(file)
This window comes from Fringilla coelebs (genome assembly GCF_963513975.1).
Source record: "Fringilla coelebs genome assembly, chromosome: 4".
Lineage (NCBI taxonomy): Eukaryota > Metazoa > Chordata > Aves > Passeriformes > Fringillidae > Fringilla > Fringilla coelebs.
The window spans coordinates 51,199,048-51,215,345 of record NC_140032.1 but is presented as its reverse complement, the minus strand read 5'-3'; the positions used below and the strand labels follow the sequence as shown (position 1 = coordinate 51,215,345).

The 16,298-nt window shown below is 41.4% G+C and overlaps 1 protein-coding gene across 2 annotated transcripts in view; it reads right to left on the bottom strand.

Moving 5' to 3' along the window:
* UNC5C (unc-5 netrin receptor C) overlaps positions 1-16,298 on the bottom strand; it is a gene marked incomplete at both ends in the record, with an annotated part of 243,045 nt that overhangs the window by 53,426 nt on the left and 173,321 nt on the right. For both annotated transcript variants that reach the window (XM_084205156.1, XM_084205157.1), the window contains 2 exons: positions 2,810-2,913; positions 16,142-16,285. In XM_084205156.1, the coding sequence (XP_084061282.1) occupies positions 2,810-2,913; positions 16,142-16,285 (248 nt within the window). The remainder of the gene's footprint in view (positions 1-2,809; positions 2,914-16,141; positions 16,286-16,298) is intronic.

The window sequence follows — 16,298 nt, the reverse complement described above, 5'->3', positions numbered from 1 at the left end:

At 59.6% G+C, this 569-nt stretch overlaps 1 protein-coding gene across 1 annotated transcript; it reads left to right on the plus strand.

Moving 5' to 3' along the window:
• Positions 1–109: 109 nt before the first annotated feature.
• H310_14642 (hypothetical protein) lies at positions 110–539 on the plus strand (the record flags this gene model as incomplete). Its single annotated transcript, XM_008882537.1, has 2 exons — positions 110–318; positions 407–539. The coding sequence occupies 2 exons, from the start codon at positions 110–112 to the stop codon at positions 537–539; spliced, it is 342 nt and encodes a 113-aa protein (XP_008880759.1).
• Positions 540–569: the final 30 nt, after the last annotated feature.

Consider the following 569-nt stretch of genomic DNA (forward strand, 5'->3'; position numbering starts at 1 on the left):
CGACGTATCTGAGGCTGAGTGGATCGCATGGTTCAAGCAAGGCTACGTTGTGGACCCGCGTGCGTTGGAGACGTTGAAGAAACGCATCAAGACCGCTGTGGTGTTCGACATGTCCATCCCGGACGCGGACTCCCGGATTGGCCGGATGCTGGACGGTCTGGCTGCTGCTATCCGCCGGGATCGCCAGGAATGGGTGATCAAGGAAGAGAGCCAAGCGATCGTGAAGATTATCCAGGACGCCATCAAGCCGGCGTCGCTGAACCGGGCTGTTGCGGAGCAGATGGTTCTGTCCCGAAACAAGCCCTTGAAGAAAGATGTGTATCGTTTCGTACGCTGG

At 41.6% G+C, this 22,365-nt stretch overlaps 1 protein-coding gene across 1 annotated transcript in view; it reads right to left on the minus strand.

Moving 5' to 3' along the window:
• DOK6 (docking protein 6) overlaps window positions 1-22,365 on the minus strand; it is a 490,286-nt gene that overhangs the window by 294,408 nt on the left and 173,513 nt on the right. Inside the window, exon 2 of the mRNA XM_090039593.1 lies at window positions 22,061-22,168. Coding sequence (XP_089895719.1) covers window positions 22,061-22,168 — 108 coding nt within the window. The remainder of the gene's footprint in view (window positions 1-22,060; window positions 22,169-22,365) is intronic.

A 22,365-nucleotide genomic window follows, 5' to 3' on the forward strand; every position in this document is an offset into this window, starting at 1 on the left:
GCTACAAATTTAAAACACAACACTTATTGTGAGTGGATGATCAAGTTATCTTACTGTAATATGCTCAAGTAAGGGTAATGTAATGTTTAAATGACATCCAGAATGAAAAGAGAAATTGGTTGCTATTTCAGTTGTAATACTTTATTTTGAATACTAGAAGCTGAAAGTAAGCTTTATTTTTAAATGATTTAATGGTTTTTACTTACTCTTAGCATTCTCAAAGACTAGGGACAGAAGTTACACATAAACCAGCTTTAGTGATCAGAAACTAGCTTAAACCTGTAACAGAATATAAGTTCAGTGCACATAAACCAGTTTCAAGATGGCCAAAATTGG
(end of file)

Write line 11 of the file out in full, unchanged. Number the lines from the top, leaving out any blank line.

• Positions 1–109: 109 nt before the first annotated feature.